Foundations for the future

A top wage and cheap living sounds too good to be true, unless you're happy to live in the Kimberleys, like Chris Lim.

He's 33, earns about $90,000 a year and lives rent-free on the grounds of the remote school where he's teaching until the end of next year. His only real expense is food, though he admits on visits to Broome - a two-hour drive away - every three weeks, ''there's a bit of a blow-out''.

And talk about one extreme to another. ''I'll be leaving here and we're thinking of going to England,'' he says.

Lim bought an investment property in the Blue Mountains in June and although he's already $20,000 ahead, the rent just covers the interest on the $280,000 mortgage and expenses.

He has shares worth about $10,000, a $5000 term deposit and owns one-third of a property in Malaysia, which he doesn't expect to hold long-term.

Lim has only a little bit in super.

''I've been a bit lazy there. It's scattered across different funds,'' he says, a legacy of uni and bartendering jobs. He doesn't make any contributions.

''I'd love to invest more in property.

I want to do more while I'm on good money. This is the year to be an aggressive investor and I'd like to know what to do.

"Some people say get in property and keep going, while others say put money in UBank and get the interest. And others say pay a chunk off the loan.''

Paul Moran, CFP Paul Moran Financial Planning

This is no year to be an aggressive investor. Your pending move to Britain makes you a short-term investor and you certainly don't want to have to keep sending money back to Australia just to support your investment property.

Depending on when you leave the country, you may not get a great tax benefit next financial year, so you need a loan that can become interest-only with a 100 per cent offset. You can then put your spare cash into a mortgage-offset account with the view of reducing your outgoings while you are overseas.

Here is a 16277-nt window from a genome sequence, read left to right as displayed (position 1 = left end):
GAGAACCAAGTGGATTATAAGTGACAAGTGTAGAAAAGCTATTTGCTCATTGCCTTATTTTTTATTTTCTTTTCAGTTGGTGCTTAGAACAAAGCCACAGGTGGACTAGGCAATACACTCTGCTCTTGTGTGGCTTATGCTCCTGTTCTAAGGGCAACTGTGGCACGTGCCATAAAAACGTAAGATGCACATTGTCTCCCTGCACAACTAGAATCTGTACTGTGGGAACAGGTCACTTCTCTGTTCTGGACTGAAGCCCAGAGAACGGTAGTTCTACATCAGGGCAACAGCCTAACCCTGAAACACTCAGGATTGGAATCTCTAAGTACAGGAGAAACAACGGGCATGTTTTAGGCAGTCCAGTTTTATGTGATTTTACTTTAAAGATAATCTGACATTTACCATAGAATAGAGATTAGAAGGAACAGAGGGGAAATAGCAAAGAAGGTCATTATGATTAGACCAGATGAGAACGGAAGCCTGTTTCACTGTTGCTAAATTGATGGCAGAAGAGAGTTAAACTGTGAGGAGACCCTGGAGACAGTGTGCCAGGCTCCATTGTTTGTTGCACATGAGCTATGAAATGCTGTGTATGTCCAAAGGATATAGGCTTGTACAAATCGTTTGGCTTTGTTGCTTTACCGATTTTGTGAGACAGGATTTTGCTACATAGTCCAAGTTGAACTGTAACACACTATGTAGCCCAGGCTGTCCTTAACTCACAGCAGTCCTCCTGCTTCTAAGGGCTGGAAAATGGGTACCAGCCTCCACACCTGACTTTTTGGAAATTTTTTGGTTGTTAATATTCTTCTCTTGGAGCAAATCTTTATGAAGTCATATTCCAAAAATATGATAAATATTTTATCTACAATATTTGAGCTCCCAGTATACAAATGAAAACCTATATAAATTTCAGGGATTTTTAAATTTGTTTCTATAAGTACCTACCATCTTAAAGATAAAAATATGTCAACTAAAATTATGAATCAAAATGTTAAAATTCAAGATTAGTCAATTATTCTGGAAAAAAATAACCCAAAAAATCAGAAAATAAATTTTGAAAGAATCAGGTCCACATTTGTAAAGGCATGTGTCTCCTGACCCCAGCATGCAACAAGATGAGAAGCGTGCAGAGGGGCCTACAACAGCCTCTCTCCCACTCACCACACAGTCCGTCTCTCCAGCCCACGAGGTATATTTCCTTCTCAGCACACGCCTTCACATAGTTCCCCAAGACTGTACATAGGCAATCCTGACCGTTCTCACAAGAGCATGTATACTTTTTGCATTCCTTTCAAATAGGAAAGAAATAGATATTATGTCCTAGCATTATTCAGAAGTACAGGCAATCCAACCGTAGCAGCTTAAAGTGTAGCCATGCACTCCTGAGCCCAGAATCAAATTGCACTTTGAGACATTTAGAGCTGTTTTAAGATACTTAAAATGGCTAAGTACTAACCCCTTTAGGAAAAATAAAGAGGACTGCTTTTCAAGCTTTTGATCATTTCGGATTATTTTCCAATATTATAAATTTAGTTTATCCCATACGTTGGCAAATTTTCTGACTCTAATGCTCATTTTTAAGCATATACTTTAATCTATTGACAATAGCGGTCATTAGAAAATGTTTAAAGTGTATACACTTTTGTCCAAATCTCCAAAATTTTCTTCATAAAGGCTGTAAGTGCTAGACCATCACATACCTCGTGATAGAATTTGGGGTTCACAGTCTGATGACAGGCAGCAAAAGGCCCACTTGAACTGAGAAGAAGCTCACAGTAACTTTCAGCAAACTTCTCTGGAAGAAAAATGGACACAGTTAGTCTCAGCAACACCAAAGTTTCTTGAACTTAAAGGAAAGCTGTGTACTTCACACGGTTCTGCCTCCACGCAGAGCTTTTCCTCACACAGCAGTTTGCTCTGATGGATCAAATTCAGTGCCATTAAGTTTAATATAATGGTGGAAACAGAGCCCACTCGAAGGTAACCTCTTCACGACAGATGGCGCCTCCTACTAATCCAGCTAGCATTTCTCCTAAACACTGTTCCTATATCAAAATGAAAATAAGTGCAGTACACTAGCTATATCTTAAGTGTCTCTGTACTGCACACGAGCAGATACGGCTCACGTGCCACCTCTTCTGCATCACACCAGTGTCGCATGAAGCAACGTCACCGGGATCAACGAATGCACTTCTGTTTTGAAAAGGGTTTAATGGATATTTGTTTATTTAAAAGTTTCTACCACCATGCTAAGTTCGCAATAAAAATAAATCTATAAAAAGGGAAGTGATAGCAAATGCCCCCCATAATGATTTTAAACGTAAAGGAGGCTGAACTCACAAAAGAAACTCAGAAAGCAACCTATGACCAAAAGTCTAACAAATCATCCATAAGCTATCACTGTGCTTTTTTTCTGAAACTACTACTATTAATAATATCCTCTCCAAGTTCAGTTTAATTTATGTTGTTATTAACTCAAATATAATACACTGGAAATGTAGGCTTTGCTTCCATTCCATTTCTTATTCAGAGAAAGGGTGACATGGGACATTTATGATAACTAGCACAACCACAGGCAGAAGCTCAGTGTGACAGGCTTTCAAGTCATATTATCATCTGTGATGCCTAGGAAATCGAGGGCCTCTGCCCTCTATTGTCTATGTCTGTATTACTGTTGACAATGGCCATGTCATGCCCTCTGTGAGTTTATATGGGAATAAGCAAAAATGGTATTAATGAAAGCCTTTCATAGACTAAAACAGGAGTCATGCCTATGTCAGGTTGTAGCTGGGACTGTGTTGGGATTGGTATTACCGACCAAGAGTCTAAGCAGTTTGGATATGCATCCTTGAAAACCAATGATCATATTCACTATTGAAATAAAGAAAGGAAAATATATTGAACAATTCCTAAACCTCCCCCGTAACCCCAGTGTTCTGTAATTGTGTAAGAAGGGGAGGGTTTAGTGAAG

You haven't mentioned what you might do with the proceeds from the Malaysian property and this could naturally affect your decisions. You might be counting on these funds to support you in Britain.

Consolidate your super urgently. The government has recently announced some changes to ''lost super'' that make it more important than ever to keep track of your super. A single account is best for this, but make sure you look at insurance benefits and costs before deciding. Forgotten or unnecessary insurance is the main culprit in eating away small super balances - check how much you need, though, before consolidating or cancelling any funds. Some policies may not pay if you claim overseas, so contact your provider before you go.

Suzanne Haddan, CFP, BFG Financial Services

Chris needs to identify his goals, as these will provide guidance for decisions he makes on how to invest his money. The goals need to be measurable and have a time frame, such as move to Britain in two years and buy a home for £300,000 ($464,327) within five years.

Some unknowns in Chris's life need to be catered for, such as the possibility of reduced income from 2014, so he should be cautious of committing to further long-term investments involving more borrowing. He should continue to make advance payments on the mortgage, so if his income reduces, or he doesn't work for a while on moving to Britain, he can protect against cash-flow pressure.

While Chris's income is high, consideration should be given to building up a reserve fund to cover at least six months' living expenses, including loan repayments. A better after-tax return would be achieved by depositing the money into a mortgage-offset account rather than a savings account.

Chris should not forget to check his personal-risk insurance cover in particular for total and permanent disability and income protection.

Tony Harris, Executive Director, Firstfolio

Chris currently has a good income, but he doesn't know what his immediate future will look like. He needs a stable income. He'll need money to pay for repairs and maintenance, and if the tenant leaves, he might run into difficulties without income to service the loan.

Don't buy another investment property at this stage.

The first principle of borrowing is not to buy until income is assured. Keep the property in the Blue Mountains because it should be a good long-term investment, but pay down the loan as quickly as possible using the money from the term deposit and consider selling the shares.

Chris only earns about 4 per cent on his term deposit, while he pays 6 per cent interest on his mortgage. The money held in a home-loan offset account is not taxable. He can always use the redraw facility on his home loan for unexpected expenses.

Chris should aim to build up a buffer and reduce the mortgage for peace of mind while he moves on to the next phase in his life.

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This story Foundations for the future first appeared on The Sydney Morning Herald.